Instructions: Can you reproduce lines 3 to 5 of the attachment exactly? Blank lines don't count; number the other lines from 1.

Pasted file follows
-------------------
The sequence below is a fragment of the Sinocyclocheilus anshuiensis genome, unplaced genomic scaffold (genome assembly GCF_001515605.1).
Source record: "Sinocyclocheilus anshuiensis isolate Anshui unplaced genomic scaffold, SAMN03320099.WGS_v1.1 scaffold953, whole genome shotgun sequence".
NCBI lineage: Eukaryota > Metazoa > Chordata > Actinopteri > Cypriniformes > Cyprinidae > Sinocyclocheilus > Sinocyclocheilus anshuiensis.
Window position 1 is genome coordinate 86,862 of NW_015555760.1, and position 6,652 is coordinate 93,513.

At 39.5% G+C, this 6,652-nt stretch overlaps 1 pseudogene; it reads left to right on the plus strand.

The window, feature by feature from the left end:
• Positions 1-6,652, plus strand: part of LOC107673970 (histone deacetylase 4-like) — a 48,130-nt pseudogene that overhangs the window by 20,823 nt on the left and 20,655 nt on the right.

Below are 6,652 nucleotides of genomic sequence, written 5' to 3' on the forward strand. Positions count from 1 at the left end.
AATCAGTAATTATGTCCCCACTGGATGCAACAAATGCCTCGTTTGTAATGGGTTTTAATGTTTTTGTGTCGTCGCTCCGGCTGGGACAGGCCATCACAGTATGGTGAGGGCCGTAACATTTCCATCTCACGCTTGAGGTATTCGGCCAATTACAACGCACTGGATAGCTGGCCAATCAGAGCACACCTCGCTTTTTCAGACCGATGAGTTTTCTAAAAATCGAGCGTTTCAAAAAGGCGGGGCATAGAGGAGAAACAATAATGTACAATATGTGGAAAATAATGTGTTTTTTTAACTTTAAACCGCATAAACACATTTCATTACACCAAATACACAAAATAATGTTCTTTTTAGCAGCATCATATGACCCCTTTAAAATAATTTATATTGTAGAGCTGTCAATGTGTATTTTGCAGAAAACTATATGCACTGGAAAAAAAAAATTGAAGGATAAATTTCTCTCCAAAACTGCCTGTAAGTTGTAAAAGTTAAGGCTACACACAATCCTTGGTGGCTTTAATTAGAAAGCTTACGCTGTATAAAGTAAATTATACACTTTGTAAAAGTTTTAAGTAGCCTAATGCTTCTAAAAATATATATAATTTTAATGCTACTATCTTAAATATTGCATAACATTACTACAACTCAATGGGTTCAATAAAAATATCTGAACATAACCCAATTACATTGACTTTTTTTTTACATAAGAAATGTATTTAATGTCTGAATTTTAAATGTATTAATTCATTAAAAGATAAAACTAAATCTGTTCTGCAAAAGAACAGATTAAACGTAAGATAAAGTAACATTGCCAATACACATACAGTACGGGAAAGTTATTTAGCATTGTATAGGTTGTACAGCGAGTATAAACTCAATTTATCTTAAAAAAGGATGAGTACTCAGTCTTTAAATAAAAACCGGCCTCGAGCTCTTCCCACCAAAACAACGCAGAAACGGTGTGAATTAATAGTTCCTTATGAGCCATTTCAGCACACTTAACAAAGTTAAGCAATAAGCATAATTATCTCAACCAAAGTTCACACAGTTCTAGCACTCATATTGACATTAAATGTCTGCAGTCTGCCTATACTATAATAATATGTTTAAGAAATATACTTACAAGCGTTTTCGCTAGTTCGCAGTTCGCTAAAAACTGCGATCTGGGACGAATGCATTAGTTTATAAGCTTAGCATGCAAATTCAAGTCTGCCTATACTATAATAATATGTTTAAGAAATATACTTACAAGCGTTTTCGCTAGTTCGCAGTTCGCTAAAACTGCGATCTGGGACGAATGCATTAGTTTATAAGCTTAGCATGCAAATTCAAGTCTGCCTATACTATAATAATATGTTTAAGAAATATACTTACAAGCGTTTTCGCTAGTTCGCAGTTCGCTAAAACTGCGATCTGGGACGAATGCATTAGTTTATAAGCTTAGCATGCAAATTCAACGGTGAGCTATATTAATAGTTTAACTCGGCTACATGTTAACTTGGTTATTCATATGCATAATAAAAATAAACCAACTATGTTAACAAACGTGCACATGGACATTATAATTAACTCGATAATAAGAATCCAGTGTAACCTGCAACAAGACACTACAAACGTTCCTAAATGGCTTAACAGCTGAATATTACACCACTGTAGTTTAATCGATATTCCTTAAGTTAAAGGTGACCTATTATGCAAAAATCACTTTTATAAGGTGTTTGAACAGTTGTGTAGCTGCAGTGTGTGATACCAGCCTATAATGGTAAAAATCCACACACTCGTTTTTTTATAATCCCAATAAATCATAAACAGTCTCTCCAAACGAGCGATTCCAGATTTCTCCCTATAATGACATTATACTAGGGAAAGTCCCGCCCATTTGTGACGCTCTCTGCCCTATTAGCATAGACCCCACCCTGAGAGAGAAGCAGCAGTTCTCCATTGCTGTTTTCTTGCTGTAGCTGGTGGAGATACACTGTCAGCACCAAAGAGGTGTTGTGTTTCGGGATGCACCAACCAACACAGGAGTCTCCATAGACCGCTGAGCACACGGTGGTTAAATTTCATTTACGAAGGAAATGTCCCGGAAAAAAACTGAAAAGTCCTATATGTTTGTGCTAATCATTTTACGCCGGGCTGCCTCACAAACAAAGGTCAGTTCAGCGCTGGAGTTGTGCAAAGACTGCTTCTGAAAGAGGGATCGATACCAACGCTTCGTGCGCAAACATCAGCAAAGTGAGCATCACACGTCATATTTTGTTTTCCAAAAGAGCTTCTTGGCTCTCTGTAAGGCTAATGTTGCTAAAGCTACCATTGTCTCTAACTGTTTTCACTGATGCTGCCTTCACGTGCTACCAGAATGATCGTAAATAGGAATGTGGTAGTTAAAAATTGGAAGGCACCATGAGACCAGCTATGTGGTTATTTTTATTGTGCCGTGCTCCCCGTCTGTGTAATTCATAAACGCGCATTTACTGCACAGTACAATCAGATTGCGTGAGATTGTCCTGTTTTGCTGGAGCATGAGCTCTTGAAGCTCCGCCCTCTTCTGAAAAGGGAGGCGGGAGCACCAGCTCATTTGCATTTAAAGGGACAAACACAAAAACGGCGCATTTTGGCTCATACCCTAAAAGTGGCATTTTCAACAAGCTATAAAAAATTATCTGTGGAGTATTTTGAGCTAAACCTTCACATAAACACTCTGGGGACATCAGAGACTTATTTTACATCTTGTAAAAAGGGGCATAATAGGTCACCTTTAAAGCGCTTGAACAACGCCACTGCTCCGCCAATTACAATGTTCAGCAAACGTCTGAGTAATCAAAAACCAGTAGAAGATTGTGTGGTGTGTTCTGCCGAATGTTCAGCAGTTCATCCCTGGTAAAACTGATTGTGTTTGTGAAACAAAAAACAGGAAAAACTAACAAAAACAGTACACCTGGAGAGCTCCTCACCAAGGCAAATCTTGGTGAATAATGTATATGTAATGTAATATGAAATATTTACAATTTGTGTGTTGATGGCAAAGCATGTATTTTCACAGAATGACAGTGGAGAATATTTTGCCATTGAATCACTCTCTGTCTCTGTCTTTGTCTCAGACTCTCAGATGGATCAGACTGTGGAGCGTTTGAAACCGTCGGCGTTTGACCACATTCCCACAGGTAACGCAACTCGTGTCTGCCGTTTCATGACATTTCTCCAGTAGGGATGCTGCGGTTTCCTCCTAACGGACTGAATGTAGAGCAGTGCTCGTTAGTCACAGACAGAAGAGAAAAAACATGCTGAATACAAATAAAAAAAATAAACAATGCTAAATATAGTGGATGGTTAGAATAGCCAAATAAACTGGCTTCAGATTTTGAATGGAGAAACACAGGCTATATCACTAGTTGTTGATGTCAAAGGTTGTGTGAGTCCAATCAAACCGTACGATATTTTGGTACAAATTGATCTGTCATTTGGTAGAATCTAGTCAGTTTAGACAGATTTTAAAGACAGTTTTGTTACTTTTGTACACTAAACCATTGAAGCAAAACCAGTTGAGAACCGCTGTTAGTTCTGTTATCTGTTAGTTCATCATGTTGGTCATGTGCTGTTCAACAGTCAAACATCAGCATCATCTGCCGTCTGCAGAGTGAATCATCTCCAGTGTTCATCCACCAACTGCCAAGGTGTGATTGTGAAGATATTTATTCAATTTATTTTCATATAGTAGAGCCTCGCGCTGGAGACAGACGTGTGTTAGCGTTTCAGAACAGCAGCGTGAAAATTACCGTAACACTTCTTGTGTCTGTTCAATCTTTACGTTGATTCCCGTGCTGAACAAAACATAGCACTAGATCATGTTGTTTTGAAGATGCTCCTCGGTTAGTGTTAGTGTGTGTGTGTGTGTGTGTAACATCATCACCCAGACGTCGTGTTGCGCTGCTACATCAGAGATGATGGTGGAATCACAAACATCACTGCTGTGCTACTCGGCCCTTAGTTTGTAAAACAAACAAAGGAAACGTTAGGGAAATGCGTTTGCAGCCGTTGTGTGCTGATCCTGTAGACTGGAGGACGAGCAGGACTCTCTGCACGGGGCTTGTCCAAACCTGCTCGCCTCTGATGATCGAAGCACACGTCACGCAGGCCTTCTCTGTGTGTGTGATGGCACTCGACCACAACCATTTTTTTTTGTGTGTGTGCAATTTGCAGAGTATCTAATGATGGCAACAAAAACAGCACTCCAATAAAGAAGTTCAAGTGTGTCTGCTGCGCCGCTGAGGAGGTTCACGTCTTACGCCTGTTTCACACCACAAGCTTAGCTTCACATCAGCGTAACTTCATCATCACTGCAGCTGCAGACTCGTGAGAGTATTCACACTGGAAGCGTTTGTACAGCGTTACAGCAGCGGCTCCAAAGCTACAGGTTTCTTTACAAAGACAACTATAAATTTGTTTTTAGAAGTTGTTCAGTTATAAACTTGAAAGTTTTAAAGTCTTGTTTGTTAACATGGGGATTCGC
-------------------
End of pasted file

NCBI lineage: Eukaryota > Metazoa > Chordata > Actinopteri > Cypriniformes > Cyprinidae > Sinocyclocheilus > Sinocyclocheilus anshuiensis.
Window position 1 is genome coordinate 86,862 of NW_015555760.1, and position 6,652 is coordinate 93,513.

At 39.5% G+C, this 6,652-nt stretch overlaps 1 pseudogene; it reads left to right on the plus strand.